A recurring theme in most of the pieces we publish on this blog is that operators are leaving money on the table. We normally look at that from the perspective of the 80% of customers who are never seen again when asked for financial data during enhanced due diligence (EED) checks. But that is only part of the story.
Most operators nowadays run simple checks soon after registration, usually based on data supplied by credit reference agencies. These are the same early-life checks spoken about in the recent whitepaper, and typically identify common red flags (bankruptcies, court judgements, poor credit history and so on) and enable the operators performing them to set limits on accounts accordingly.
In most cases a simple traffic light system is applied:
What this means, of course, is that operators are turning away revenue. They may be doing so with the very best of intentions, and they may feel that it is their only real alternative, but nevertheless, that is what is happening. And they are doing so based on information that may be inaccurate, out-of-date, or just plain irrelevant.
But there are other alternatives. And it probably won’t surprise you to learn that Open Banking checks, with their presentation of real, accurate and meaningful financial information, are first among them.
To answer that question, let’s look again at the ways in which these decisions are arrived at. In addition to some of the data discussed above, there is also the possibility of looking at job titles, postcodes and estimated salaries (an approach the Gambling Commission still appears to have an almost touching faith in).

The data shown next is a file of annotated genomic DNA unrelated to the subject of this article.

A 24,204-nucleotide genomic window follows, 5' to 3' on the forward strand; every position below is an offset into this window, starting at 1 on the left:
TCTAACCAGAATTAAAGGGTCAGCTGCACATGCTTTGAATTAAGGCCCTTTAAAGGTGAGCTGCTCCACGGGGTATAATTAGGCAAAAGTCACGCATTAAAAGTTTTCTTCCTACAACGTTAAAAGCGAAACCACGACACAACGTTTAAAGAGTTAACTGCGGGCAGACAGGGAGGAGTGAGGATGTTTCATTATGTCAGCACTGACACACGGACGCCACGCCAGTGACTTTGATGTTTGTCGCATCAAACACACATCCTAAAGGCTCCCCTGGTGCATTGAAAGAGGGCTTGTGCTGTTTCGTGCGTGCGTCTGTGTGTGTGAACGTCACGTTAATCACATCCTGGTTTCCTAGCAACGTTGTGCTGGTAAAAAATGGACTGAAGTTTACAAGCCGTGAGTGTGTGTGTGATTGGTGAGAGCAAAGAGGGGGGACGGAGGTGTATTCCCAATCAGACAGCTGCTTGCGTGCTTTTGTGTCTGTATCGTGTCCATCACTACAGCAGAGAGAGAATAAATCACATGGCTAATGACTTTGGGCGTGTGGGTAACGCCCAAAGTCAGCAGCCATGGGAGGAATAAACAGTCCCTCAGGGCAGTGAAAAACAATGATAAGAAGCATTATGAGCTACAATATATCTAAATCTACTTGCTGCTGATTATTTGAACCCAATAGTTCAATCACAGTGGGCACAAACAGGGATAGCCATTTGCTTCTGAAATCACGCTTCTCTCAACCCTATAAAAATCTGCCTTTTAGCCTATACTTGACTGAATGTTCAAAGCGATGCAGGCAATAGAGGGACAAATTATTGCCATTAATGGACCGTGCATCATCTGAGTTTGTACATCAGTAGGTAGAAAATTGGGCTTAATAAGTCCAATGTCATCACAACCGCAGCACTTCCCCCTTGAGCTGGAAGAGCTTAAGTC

But these merely compound the problem. To give a few clear examples:
I could go on, but hopefully it is obvious that there are limitations to these checks. And most importantly, when we take them as gospel we are in danger of too many false positives in the amber and red categories: individuals who have the means to bet but are prevented from doing so based on data that doesn not tell the full story. And those false positives mean revenue turned away by operators for no reason.
Not long ago operators were probably right not to do much when it came to following up with potential customers given a ‘red’ or even an ‘amber’ score. Asking for financial documents was time-consuming. Checking them even more so. And most customers didn’t bother responding anyway. Given the significant time and cost implications that would be involved in arriving at a decision based on real data, just saying goodbye to customers who didn’t look great at first glance was a fair call.
But all those objections no longer apply. Open Banking checks are fast and easy. They have a marginal cost of something close to zero. And solutions like ClearStake do all the maths for you - there is no time spent huddled over a bank statement with a calculator. When that is the case, doesn’t it make a lot of sense to look again? Spoiler alert: it does.
And let’s be very clear about one point: we can generate this additional revenue without any compromise around player protection. By basing decisions on real financial data what we are doing is ensuring that the limits we set are accurate. No more and no less.
So if you are still excluding customers who are rated as ‘red’ after an initial check, it’s time to rethink that strategy. ClearStake can make it easy to give them a second chance - and increase your own top-line revenue as a result. Drop us a line if you’d like to make it happen.